NORTH HOLLYWOOD (CNS) – The parents of a 14-year-old girl who was fatally struck by a stray bullet fired by Los Angeles police at an assault suspect inside a North Hollywood clothing store will publicly call today for full transparency during the various investigations into the shooting.
Valentina Orellana-Peralta was with her mother on Thursday, trying on Christmas dresses, when she was struck by a police bullet that passed through the wall of a dressing room on the second floor of the Burlington store at 12121 Victory Blvd.
According to attorneys, the girl died in her mother’s arms.
Her mother, Soledad Peralta, and father, Juan Pablo Orellana Larenas, will hold a news conference outside LAPD headquarters with their attorneys Tuesday morning to express “the family’s demand for transparency” from the agency, and to discuss “the latest developments in the matter as they move
forward in seeking justice for Valentina and her family.”
Los Angeles police on Monday released body-camera footage and other details of the shooting, which occurred around 11:45 a.m. Thursday when officers responded to reports of a man assaulting people, and possibly firing shots, inside the Burlington store.
The narrated video released by the LAPD includes footage showing the assault suspect violently attacking a woman on the second floor of the Burlington store, repeatedly beating her with a steel or metal cable bike lock, leaving her bloodied on the floor as officers arrived.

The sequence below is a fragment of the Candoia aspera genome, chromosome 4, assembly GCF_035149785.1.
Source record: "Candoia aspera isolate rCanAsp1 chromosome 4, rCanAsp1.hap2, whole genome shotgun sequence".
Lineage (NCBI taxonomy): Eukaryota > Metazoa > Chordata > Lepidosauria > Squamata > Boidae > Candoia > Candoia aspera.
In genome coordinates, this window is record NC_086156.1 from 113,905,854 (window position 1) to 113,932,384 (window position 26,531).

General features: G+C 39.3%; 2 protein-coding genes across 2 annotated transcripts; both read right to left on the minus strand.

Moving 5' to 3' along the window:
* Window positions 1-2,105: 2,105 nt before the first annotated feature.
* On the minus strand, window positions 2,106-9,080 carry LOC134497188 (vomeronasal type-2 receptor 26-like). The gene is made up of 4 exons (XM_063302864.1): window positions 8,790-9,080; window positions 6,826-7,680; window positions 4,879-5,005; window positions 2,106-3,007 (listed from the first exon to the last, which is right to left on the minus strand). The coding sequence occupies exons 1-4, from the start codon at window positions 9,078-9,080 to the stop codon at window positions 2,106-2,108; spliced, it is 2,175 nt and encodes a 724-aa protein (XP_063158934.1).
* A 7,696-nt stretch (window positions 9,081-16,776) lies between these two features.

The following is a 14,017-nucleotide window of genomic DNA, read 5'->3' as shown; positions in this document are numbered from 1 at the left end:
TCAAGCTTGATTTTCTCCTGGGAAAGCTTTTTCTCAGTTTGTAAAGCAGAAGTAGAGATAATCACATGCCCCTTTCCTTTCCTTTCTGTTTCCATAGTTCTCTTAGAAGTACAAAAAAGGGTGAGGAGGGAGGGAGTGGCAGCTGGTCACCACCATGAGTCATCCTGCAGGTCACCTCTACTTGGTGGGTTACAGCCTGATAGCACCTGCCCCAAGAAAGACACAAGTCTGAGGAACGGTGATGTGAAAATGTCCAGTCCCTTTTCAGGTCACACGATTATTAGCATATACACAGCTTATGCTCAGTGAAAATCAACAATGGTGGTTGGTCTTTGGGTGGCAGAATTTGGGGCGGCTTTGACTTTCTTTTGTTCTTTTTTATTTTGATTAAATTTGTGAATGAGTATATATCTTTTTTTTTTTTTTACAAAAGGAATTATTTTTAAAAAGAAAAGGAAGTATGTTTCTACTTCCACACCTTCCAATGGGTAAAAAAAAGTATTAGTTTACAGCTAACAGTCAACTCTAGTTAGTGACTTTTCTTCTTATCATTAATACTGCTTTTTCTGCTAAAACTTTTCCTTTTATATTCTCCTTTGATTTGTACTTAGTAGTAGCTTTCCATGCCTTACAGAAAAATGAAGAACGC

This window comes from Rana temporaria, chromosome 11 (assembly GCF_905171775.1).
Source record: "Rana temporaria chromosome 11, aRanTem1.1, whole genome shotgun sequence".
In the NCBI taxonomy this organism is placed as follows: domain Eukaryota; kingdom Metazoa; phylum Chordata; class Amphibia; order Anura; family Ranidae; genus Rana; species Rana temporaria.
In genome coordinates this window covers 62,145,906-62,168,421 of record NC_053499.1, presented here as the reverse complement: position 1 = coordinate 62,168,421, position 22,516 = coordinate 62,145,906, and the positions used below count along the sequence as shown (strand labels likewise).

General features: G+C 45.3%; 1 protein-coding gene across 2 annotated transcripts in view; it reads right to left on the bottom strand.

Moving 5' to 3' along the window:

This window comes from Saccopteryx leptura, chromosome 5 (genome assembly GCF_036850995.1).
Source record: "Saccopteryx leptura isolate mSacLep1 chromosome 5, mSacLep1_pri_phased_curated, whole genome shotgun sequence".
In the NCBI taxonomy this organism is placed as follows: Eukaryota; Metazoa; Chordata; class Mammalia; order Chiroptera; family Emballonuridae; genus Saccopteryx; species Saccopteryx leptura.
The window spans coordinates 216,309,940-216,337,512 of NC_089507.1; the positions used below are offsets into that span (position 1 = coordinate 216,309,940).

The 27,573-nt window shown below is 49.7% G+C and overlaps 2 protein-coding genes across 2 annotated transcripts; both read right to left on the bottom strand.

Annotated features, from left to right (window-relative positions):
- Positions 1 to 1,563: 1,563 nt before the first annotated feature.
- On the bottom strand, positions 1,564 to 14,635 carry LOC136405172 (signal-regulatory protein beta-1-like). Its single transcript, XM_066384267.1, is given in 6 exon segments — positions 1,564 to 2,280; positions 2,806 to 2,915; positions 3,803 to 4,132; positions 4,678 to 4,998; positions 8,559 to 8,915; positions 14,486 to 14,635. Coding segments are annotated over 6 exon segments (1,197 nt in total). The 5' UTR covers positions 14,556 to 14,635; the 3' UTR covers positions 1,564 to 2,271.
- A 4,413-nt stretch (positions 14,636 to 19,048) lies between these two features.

Body-camera video captures the sound of police gunfire quickly ringing out as they spot the suspect — with the cable lock in his hand. More than a half-dozen officers descend on the suspect after the shots are heard, and the injured suspect is taken into custody, and later pronounced dead on the scene.
While the video shows the suspect with the cable lock in his right hand, there is no indication he is armed with a gun, and it is unclear if he advanced on any officers before the shots rang out. Police have said no gun was found at the scene.
The video released by the LAPD Monday includes audio from a series of 911 calls. In one call, a store employee tells a dispatcher a suspect is in the store attacking people with a bike lock. In another, a woman reports the sound of shots being fired in the store, saying there’s “a guy with a gun.” Another
caller reports that her mother was hiding inside the store because of a man making threats. She added, “I don’t know if he has a gun, I don’t know what he has, but they’re hiding.”
The video released by the LAPD shows the suspect, identified as 24- year-old Daniel Elena Lopez, entering the store with his bicycle around 11 a.m.
“(The suspect) took the escalator up to the second floor,” LAPD Capt. Stacy Spell says on the video. “He laid his bike in an aisle and walked around the store putting on clothes.”